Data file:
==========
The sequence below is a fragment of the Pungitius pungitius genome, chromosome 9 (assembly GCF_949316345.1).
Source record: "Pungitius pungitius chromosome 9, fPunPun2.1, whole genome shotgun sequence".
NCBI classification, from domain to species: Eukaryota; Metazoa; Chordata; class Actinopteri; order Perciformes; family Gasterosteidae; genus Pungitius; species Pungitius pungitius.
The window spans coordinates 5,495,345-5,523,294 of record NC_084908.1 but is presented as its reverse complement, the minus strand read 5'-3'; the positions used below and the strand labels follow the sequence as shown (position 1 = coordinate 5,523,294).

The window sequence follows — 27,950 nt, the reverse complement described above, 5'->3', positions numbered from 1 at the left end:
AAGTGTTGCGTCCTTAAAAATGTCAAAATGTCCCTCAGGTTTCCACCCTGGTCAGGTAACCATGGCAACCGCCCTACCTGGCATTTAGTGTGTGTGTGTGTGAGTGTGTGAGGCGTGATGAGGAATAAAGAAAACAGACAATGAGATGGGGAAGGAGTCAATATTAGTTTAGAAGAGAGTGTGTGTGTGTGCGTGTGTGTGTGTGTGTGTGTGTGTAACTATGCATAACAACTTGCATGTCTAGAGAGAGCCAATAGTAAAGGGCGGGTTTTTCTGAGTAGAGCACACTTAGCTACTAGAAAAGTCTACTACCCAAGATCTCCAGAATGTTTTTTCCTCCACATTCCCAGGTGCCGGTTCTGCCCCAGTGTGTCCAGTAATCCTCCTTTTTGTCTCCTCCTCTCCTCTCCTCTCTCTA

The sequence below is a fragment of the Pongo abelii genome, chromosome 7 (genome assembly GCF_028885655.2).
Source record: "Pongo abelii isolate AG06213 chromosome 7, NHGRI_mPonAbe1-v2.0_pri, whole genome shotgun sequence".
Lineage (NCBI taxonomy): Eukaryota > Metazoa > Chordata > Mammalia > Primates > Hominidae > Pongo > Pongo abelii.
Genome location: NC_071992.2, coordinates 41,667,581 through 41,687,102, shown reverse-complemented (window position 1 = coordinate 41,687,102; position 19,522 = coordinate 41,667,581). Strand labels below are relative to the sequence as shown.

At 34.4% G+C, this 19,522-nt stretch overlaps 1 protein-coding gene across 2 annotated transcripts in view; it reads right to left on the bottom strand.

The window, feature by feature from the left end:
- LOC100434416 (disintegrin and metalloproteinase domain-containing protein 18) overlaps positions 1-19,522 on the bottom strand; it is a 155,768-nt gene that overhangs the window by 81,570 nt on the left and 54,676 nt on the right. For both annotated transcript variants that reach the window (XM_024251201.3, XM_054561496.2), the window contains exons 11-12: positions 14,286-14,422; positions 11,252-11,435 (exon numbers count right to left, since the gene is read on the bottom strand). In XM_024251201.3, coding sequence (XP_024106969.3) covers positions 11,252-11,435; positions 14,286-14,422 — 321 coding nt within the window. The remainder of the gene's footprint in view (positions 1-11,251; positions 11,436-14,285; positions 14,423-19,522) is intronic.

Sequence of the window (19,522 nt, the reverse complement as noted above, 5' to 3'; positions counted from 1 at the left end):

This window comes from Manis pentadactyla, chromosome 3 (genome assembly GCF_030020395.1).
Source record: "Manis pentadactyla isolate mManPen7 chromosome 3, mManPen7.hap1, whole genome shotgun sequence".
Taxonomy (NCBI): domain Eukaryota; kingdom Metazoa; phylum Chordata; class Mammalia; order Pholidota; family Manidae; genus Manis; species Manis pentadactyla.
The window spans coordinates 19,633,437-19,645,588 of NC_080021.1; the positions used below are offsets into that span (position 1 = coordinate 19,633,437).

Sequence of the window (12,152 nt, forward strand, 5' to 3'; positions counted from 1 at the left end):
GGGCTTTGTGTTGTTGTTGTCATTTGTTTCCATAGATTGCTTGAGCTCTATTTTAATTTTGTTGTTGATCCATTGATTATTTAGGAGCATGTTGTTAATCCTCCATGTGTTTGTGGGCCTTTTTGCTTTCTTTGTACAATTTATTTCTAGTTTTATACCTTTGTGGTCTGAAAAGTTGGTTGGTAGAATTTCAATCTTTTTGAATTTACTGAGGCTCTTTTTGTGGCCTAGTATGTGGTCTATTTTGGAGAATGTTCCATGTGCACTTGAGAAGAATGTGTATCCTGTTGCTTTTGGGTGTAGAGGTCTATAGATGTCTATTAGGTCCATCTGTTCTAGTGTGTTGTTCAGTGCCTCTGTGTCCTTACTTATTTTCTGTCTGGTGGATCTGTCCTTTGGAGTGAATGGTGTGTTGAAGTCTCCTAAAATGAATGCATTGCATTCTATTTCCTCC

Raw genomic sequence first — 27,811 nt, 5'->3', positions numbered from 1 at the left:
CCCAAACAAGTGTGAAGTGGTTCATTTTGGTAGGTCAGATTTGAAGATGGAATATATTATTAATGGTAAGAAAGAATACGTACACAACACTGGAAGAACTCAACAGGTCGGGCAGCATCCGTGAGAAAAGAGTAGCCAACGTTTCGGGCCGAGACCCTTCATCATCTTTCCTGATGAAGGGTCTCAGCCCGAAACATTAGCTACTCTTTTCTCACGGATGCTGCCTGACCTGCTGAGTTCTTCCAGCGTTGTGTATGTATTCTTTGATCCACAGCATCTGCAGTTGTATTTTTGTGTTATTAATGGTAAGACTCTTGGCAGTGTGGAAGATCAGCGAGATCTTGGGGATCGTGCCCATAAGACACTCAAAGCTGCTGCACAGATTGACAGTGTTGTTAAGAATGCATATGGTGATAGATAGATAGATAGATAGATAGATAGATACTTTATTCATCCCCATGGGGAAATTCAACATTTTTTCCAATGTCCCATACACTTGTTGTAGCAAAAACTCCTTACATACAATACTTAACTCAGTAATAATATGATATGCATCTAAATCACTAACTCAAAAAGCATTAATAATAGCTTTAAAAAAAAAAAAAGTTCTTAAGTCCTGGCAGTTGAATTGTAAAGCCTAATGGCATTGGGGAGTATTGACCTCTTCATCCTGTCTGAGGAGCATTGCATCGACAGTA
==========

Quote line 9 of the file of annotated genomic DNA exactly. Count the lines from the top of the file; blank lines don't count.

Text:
Lineage (NCBI taxonomy): Eukaryota > Metazoa > Chordata > Mammalia > Primates > Hominidae > Pongo > Pongo abelii.